6.15 The French Mistake

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Name Sera Gamble
Actor Unknown
Dates
Location Los Angeles, California
Occupation Executive Producer/Showrunner
Episode(s) 6.15 The French Mistake

Sera Gamble appears off-screen in this episode. Immediately following the disastrous attempt to film a scene with Sam, Dean, and Misha Collins. Bob Singer calls Sera Gamble and lets her know what's going on, she asks him what the "terror level" is and he tells her that Jensen Ackles and Jared Padalecki (actually Dean and Sam) seem to have lost whatever shred of talent they ever had.

Later, she is on a conference call with Bob, Jim Michaels, and Kevin Parks. They discuss the altercation with Virgil, and Bob tells her that the actors appear to be on an extended acid trip. Sera offers to fly up to Vancouver and talk to them, but Jim says that he's not sure Jared or Jensen know who Sera is, because "she's new." Bob then tells her that it would be better if Eric Kripke talked to them, since he created the show. Sera is angered by the suggestion, and tells them that Eric is in a cabin somewhere and busy writing his next pilot for a show called "Octocobra."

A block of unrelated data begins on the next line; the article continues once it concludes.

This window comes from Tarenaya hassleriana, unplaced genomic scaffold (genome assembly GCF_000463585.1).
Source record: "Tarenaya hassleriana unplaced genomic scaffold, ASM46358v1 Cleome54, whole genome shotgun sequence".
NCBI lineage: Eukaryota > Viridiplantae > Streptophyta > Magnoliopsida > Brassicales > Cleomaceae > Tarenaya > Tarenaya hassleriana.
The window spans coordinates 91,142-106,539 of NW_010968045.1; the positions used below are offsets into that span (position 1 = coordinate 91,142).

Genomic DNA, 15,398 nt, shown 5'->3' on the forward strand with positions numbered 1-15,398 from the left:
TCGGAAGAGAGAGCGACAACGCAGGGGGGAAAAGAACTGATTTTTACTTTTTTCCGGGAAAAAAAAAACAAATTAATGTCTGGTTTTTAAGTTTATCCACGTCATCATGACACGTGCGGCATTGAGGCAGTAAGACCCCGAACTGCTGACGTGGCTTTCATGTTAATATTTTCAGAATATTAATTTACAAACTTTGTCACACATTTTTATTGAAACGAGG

Writer of:

Sera in Fandom

Convention Appearances

External links

Sera Gamble also writes erotic fiction. You can find some of it here.

Clips, Articles and Interviews